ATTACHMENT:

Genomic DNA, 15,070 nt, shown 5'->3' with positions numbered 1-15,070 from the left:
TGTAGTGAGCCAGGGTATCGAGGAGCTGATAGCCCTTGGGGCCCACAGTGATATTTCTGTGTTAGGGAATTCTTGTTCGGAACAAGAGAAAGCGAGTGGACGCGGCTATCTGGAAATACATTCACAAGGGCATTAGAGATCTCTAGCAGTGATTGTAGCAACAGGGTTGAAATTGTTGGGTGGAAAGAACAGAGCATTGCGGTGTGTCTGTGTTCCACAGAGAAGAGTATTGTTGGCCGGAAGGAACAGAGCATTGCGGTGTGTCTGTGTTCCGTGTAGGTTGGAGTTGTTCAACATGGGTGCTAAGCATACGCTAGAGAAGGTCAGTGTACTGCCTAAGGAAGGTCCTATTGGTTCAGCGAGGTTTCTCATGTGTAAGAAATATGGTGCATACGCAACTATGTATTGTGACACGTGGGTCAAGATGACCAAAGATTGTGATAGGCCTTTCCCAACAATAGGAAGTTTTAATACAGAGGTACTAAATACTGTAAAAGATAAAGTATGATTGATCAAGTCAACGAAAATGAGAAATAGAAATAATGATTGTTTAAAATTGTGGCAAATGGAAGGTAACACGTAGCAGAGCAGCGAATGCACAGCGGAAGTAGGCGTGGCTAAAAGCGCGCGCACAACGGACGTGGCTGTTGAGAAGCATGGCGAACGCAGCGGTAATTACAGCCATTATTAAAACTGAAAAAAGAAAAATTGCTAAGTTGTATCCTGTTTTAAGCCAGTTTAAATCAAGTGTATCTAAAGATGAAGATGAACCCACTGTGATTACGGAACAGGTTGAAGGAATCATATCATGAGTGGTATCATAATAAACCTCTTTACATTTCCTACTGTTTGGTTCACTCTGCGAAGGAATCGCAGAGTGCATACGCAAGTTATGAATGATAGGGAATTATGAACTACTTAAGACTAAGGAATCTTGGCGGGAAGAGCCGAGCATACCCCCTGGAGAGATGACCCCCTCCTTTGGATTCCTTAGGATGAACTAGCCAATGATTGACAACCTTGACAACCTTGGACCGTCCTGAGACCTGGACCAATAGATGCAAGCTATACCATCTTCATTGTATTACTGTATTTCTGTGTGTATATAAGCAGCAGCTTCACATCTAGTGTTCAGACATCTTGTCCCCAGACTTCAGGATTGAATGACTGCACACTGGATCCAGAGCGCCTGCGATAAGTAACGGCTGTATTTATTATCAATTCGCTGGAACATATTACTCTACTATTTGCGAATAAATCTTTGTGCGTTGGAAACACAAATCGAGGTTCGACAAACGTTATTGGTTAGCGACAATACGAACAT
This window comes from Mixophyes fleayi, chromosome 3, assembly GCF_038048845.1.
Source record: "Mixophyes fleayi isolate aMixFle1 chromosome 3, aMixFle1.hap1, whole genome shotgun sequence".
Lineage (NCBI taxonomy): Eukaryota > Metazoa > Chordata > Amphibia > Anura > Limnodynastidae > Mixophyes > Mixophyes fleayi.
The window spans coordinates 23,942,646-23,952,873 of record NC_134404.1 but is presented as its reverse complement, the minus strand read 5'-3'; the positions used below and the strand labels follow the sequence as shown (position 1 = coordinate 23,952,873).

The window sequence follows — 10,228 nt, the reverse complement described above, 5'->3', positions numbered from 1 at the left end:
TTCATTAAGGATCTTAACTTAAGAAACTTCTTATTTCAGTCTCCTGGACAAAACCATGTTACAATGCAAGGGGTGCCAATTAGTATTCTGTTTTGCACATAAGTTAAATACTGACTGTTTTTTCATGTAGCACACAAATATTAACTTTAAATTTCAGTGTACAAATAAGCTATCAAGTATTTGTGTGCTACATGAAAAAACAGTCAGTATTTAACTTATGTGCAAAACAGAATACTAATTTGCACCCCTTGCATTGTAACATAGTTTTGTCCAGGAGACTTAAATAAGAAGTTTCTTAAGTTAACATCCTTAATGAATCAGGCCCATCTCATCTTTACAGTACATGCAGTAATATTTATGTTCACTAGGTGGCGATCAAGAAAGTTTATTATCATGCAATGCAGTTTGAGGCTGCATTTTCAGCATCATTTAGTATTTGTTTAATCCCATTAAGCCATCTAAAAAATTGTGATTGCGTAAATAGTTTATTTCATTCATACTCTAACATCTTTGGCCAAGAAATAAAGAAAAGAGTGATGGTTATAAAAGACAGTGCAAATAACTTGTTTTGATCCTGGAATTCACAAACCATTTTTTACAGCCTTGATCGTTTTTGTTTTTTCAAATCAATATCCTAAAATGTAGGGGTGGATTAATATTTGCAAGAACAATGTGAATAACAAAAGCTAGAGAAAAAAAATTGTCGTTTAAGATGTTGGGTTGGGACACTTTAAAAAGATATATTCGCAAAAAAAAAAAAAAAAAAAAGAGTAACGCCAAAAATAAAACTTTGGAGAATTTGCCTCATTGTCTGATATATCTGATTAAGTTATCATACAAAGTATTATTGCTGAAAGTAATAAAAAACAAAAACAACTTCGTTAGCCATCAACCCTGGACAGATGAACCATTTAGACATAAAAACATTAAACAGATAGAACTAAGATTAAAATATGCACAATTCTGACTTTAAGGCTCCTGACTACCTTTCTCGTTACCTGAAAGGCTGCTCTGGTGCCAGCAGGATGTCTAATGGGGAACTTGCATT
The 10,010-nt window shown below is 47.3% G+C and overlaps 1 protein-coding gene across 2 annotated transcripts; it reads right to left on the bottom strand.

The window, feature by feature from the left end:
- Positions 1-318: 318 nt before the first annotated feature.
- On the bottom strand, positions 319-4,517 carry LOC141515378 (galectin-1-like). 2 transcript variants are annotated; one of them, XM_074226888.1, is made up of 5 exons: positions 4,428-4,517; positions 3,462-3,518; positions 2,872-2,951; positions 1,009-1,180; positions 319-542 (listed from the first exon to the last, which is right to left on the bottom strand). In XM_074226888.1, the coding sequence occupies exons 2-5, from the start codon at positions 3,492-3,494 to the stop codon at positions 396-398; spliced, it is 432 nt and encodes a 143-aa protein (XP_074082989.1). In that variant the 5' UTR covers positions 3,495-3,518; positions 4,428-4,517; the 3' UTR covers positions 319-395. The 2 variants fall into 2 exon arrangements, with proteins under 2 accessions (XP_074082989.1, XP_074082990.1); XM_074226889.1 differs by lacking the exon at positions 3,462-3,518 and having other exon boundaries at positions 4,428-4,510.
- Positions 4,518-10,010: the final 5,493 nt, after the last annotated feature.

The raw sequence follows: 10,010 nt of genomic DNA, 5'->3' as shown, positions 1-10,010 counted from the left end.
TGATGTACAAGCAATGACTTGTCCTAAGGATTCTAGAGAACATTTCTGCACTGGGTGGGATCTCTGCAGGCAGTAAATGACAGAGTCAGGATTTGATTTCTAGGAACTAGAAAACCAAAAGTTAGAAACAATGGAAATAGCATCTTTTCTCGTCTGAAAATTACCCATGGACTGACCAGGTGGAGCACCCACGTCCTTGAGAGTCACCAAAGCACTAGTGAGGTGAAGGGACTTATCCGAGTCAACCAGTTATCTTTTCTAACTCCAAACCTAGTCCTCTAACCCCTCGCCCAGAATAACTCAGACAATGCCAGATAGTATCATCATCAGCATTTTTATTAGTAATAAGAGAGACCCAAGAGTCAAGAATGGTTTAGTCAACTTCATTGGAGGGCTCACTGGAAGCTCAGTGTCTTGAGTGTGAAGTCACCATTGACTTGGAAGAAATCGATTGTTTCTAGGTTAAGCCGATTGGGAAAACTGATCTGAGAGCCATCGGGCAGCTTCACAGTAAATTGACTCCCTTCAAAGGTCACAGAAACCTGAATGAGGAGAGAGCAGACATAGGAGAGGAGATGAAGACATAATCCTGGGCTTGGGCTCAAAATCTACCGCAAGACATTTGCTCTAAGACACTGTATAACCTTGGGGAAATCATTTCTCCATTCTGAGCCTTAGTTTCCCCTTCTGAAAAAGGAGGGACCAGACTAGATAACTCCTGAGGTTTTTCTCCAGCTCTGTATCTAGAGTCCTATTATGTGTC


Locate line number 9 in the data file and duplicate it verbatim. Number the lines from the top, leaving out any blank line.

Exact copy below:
The 10,010-nt window shown below is 47.3% G+C and overlaps 1 protein-coding gene across 2 annotated transcripts; it reads right to left on the bottom strand.